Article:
Having created a counter-fear, help them tackle only a tiny part of the problem. Get them to take a small no-risk step that will register their resentment -- however mildly. Be sure success is built-in. Repeat the process encouraging them gradually to bite off bigger chunks of the problem until they realize that together, they do have power.
Jim Boice
UniServ Field Representative ~ Membership & Organizational Development
New Jersey Education Association
180 West State Street
Post Office Box 1211
Trenton, NJ 08607-1211
609-599-4561 ext. 2236

http://www.facebook.com/NJEAPRIDE
JimBoice
 
Posts: 546
Joined: November 20th, 2012, 11:27 am

Re: Curing apathy

Postby JimBoice » September 13th, 2013, 11:03 pm

'TYPE D" APATHY -- "WHAT'S THE QUESTION?"

Cause: the group has inadequate procedures for solving problems. members don't really communicate. There is little coordination of effort, and no system for collecting facts against which to test proposals. Discussions are disorganized,fruitless.

Symptoms: 1. No one suggests a first step toward the goal. People complain that the task is impossible. They talk past each other; there's much misunderstanding. Little attention is given to fact-finding or to possible consequences of decisions. Members don't restate each other's ideas to test their understanding. They don't summarize points of agreement; meetings simply dissolve.

Remedy: Encourage systematic group problem: identify the problem, summarize available information, brainstorm about possible solutions, select a few promising solutions and identify the additional information needed, collect data, test proposed solutions against data, make a decision, implement the decision, evaluate and revise course as needed, and seek consensus on each step. Show that a systematic approach makes the task manageable.
Jim Boice
UniServ Field Representative ~ Membership & Organizational Development
New Jersey Education Association
180 West State Street
Post Office Box 1211
Trenton, NJ 08607-1211
609-599-4561 ext. 2236

http://www.facebook.com/NJEAPRIDE
JimBoice
 
Posts: 546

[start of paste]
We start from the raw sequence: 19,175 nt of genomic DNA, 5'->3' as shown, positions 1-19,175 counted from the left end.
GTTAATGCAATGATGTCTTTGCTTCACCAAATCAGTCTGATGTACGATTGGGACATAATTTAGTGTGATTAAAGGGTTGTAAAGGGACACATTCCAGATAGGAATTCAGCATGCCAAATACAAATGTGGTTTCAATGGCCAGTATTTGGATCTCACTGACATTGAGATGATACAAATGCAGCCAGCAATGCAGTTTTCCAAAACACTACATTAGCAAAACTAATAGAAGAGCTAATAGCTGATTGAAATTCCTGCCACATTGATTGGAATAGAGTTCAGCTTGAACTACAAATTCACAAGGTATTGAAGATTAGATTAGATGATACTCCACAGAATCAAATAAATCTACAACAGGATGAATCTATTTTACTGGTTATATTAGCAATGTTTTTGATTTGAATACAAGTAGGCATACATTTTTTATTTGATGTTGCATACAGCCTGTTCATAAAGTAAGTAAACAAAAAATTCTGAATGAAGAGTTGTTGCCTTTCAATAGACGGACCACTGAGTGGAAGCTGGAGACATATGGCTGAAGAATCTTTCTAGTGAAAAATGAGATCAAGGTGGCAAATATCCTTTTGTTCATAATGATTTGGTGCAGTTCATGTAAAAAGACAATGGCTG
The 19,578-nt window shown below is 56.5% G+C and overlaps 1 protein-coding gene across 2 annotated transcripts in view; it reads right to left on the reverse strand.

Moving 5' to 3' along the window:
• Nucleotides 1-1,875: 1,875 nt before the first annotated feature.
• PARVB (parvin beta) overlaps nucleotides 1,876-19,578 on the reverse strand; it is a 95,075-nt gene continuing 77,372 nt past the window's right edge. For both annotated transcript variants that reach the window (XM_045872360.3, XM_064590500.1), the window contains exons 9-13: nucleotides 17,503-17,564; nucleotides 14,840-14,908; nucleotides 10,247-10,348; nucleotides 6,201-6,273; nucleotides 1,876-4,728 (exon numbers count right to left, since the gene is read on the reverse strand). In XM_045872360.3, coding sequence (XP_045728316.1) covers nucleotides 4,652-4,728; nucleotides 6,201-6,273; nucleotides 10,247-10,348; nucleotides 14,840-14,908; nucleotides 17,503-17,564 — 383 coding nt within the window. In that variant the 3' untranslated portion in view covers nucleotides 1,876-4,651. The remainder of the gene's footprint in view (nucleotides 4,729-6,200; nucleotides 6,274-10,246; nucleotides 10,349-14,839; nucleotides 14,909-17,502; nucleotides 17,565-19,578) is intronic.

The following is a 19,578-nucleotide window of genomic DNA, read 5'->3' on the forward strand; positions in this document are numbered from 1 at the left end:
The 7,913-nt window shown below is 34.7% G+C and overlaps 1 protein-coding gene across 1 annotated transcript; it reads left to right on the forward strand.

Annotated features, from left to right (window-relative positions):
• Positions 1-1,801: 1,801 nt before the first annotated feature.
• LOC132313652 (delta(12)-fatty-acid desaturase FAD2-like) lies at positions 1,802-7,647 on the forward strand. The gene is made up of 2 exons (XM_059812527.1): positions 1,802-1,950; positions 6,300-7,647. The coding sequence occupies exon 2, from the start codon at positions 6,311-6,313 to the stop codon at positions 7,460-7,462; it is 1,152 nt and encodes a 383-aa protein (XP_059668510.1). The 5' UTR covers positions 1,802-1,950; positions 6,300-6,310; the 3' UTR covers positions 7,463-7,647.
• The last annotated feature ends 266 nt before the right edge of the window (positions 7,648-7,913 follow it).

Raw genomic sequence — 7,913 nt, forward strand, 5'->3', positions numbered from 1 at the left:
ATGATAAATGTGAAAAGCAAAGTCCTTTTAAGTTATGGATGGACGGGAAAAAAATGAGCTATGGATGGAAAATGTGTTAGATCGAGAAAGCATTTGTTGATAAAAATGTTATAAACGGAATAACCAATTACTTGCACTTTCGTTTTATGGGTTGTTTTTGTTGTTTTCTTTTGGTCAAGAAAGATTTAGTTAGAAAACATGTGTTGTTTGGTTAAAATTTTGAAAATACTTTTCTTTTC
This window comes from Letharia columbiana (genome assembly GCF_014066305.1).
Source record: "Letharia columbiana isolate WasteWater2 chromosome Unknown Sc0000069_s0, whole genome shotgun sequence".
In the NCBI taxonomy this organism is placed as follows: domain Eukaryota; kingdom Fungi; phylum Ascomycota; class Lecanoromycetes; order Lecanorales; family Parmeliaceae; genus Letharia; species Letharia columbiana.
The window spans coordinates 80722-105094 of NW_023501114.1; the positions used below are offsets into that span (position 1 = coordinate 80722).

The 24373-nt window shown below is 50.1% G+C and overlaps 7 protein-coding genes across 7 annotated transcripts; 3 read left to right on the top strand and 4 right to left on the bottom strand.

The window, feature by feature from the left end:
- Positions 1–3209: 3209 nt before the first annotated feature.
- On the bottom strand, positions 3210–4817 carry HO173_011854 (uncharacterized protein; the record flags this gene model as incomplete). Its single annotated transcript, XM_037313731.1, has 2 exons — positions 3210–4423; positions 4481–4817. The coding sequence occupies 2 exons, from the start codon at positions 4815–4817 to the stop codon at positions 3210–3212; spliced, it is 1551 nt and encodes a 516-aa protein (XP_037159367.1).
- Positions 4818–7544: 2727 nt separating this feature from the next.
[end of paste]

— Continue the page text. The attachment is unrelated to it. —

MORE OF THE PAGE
Joined: November 20th, 2012, 11:27 am

Re: Curing apathy

Postby JimBoice » September 13th, 2013, 11:18 pm

"TYPE E" APATHY -- "NOBODY LISTENS TO US ANYWAY"

Cause: Members feel powerless to influence decisions. They think that either their leader will force a decision on them or that the "people higher up" will ignore their recommendations.

Symptoms: They say, "What difference will it make? Nobody pays attention to us." They complain often about wasting their efforts. The discussion centers around who really counts in the organization, instead of around the problem. They leave with the feeling that they have good ideas, which they were never able to get across.

Remedy: If the members' perception is inaccurate, then demonstrate that fact by coaxing them to offer ideas, listening receptively to what they have to say, showing appreciation for their contributions, acting on as many suggestions as you can, and explaining "why not" on those you can't.

If the members' perception of the group leader and/or the association is accurate, straighten out the problem by following the same four steps indicated here and seeing that the group leader does likewise.
Jim Boice
UniServ Field Representative ~ Membership & Organizational Development
New Jersey Education Association
180 West State Street
Post Office Box 1211
Trenton, NJ 08607-1211
609-599-4561 ext. 2236

http://www.facebook.com/NJEAPRIDE
JimBoice
 
Posts: 546
Joined: November 20th, 2012, 11:27 am

Re: Curing apathy

Postby JimBoice » September 13th, 2013, 11:23 pm

"TYPE F" APATHY -- "OH, NO - THEY'RE AT IT AGAIN!"

Cause: Conflict among a few creates apathy in the rest.

Symptoms: Two or three members dominate all discussion but never agree. No matter what the topic, conflict between dominate members always surfaces. Dominant members sometimes appeal to quiet members for support but otherwise control the discussion. Members not engaged in the conflict tend to withdraw -- mentally or physically. Two or three end up making all decisions.

Remedy: If the conflict is cause by deep-rooted personality class or philosophical differences that can't be overcome through private conferences and rational discussion, then the best solution is often to separate the combatants. Assign them to different groups whose leaders are strong enough to keep them in check.

The removal option may not always be available to you, in which case you will have to fight fire with fire: organize the peer pressure of the silent majority to unite in quelling the disturbing factors. There's a difference between healthy debate and destructive dissension.
Jim Boice
UniServ Field Representative ~ Membership & Organizational Development
New Jersey Education Association
180 West State Street
Post Office Box 1211
Trenton, NJ 08607-1211
609-599-4561 ext. 2236

http://www.facebook.com/NJEAPRIDE
JimBoice
 
Posts: 546
Joined: November 20th, 2012, 11:27 am